Hand-arm Vibration Syndrome (HAVS) is a serious but preventable disabling condition. Nearly two million people are at risk of developing HAVS. It occurs from frequent exposure to vibration, including significant use of hand-held tools and machinery over a prolonged period of time.
Earlier this month, the Health and Safety Executive (HSE) prosecuted Ross and Cathedral Limited – a company that manufactures and supplies metal bars for aerospace and automotive industries - after two of its employees had been diagnosed with HAVS. This resulted in a fine of £200,000.
The two employees carried out a variety of tasks using vibrating tools for extended periods of time, across a number of years, without systems in place to control their exposure to vibration. A RIDDOR report was submitted regarding their HAVS diagnosis, which prompted an HSE investigation. This revealed that there was no risk assessment in place to identify exposure levels, no control measures in place to mitigate risks and poor health surveillance for staff.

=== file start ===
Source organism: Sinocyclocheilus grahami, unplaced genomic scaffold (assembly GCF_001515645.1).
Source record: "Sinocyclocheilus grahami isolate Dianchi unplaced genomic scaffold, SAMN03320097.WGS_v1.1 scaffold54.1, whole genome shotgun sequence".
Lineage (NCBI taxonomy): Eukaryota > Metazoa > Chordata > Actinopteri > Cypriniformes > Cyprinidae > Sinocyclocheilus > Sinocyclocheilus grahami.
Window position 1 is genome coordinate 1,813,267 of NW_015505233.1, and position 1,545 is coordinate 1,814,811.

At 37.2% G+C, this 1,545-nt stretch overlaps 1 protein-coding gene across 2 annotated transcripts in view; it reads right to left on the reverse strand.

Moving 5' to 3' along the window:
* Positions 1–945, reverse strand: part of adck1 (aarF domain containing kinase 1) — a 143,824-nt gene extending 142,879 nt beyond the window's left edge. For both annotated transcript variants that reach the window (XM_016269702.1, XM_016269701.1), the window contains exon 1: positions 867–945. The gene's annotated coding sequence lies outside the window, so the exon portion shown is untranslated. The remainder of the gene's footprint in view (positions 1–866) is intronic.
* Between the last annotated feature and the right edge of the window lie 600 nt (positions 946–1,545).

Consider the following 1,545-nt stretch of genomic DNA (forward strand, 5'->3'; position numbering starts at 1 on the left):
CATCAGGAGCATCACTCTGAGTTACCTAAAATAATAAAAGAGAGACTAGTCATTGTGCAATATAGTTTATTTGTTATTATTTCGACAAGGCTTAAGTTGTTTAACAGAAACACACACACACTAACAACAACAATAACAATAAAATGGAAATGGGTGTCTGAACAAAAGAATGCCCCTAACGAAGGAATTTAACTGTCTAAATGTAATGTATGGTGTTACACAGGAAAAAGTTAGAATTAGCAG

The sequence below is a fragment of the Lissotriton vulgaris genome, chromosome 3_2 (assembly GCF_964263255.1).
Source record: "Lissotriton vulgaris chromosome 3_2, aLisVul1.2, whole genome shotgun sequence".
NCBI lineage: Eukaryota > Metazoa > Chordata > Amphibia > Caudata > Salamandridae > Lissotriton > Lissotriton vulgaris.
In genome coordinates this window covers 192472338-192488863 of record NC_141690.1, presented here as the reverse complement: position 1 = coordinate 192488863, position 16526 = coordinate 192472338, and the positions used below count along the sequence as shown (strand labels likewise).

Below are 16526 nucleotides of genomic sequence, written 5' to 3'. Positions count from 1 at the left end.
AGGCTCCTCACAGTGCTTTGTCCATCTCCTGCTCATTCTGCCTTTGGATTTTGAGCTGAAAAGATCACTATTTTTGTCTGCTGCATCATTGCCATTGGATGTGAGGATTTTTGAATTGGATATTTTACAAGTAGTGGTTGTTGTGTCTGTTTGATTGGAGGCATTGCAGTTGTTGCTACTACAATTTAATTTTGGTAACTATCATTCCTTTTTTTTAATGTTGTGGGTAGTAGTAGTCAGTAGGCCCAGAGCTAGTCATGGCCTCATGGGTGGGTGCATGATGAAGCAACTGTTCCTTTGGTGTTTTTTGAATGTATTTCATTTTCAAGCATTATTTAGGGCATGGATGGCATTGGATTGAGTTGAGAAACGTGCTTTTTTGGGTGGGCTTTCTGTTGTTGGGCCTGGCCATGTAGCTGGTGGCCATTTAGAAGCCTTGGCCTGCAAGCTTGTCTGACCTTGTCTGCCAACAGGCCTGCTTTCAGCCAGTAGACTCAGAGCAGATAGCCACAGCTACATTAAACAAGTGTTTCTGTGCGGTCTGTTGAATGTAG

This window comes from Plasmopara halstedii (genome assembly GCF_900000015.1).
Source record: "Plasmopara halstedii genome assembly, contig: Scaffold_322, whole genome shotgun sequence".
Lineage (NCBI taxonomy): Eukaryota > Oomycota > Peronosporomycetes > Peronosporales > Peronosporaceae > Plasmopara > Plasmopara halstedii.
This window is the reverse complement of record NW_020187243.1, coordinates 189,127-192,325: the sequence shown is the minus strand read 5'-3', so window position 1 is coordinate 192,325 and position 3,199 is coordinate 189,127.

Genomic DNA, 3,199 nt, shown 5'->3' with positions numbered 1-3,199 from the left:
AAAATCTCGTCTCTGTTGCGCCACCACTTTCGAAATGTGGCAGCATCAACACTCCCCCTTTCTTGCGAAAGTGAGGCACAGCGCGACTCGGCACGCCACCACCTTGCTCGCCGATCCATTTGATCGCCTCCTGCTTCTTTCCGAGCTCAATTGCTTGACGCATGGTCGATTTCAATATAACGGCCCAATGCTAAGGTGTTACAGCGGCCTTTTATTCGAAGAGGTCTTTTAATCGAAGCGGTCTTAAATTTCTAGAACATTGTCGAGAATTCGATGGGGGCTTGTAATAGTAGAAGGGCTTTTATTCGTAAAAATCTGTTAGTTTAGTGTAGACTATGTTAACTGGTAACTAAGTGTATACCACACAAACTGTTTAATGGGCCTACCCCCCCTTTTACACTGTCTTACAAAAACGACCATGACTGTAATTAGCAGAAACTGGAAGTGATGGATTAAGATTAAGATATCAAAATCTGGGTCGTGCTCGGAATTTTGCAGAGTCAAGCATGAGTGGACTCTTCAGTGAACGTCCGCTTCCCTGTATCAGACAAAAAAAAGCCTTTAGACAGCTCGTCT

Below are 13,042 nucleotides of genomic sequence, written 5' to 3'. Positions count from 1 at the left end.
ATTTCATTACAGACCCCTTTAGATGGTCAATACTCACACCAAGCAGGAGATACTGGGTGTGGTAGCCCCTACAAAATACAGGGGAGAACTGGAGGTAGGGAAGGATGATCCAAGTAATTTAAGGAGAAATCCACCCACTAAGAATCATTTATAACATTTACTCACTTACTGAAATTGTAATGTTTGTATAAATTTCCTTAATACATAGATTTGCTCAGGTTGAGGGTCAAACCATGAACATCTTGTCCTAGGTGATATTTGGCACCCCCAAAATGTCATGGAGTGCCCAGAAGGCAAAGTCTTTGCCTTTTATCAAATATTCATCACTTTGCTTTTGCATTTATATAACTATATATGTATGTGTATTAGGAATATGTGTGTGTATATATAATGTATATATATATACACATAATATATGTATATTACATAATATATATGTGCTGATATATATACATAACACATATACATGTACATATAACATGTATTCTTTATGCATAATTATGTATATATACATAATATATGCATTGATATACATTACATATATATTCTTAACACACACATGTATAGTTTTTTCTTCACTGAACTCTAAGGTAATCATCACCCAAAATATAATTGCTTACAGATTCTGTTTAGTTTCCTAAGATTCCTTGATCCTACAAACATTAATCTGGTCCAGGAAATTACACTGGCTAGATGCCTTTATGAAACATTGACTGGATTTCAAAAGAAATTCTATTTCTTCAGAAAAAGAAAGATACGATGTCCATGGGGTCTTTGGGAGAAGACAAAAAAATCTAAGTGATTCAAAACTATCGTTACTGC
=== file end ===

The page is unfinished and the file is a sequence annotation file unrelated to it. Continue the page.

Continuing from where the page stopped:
HAVS is not just a concern for manufacturing companies, but rather all organisations that have employees using hand-guided power equipment and machinery as part of their day-to-day roles. Prosecutions for HAVs are common and a risk we regularly highlight in our sector and prosecution updates.
Organisations need to exercise caution and ensure that they are meeting their regulatory obligations under the Health and Safety at Work Act 1974 and the Control of Vibration at Work Regulations 2005.